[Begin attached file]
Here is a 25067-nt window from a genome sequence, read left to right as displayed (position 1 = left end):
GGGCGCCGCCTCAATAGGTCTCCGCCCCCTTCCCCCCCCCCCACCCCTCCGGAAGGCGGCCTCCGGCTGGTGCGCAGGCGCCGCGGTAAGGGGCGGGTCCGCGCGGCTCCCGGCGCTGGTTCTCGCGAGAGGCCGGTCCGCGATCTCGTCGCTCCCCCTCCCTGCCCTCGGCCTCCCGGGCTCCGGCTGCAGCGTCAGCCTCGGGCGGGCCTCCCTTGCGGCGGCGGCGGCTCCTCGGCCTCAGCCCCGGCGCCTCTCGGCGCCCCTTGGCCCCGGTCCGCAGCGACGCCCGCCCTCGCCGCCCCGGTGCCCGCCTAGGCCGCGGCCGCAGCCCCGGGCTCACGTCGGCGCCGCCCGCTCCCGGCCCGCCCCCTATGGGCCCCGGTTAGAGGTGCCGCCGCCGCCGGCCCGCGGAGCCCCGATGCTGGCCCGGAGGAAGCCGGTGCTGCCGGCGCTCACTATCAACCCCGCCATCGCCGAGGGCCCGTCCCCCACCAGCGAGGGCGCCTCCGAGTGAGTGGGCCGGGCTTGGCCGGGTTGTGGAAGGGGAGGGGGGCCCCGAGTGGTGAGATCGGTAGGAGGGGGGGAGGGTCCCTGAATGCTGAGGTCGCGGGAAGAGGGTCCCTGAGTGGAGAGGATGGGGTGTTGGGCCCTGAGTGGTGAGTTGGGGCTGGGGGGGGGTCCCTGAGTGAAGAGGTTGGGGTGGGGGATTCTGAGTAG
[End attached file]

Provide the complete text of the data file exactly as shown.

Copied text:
Here is a 25067-nt window from a genome sequence, read left to right as displayed (position 1 = left end):
GGGCGCCGCCTCAATAGGTCTCCGCCCCCTTCCCCCCCCCCCACCCCTCCGGAAGGCGGCCTCCGGCTGGTGCGCAGGCGCCGCGGTAAGGGGCGGGTCCGCGCGGCTCCCGGCGCTGGTTCTCGCGAGAGGCCGGTCCGCGATCTCGTCGCTCCCCCTCCCTGCCCTCGGCCTCCCGGGCTCCGGCTGCAGCGTCAGCCTCGGGCGGGCCTCCCTTGCGGCGGCGGCGGCTCCTCGGCCTCAGCCCCGGCGCCTCTCGGCGCCCCTTGGCCCCGGTCCGCAGCGACGCCCGCCCTCGCCGCCCCGGTGCCCGCCTAGGCCGCGGCCGCAGCCCCGGGCTCACGTCGGCGCCGCCCGCTCCCGGCCCGCCCCCTATGGGCCCCGGTTAGAGGTGCCGCCGCCGCCGGCCCGCGGAGCCCCGATGCTGGCCCGGAGGAAGCCGGTGCTGCCGGCGCTCACTATCAACCCCGCCATCGCCGAGGGCCCGTCCCCCACCAGCGAGGGCGCCTCCGAGTGAGTGGGCCGGGCTTGGCCGGGTTGTGGAAGGGGAGGGGGGCCCCGAGTGGTGAGATCGGTAGGAGGGGGGGAGGGTCCCTGAATGCTGAGGTCGCGGGAAGAGGGTCCCTGAGTGGAGAGGATGGGGTGTTGGGCCCTGAGTGGTGAGTTGGGGCTGGGGGGGGGTCCCTGAGTGAAGAGGTTGGGGTGGGGGATTCTGAGTAG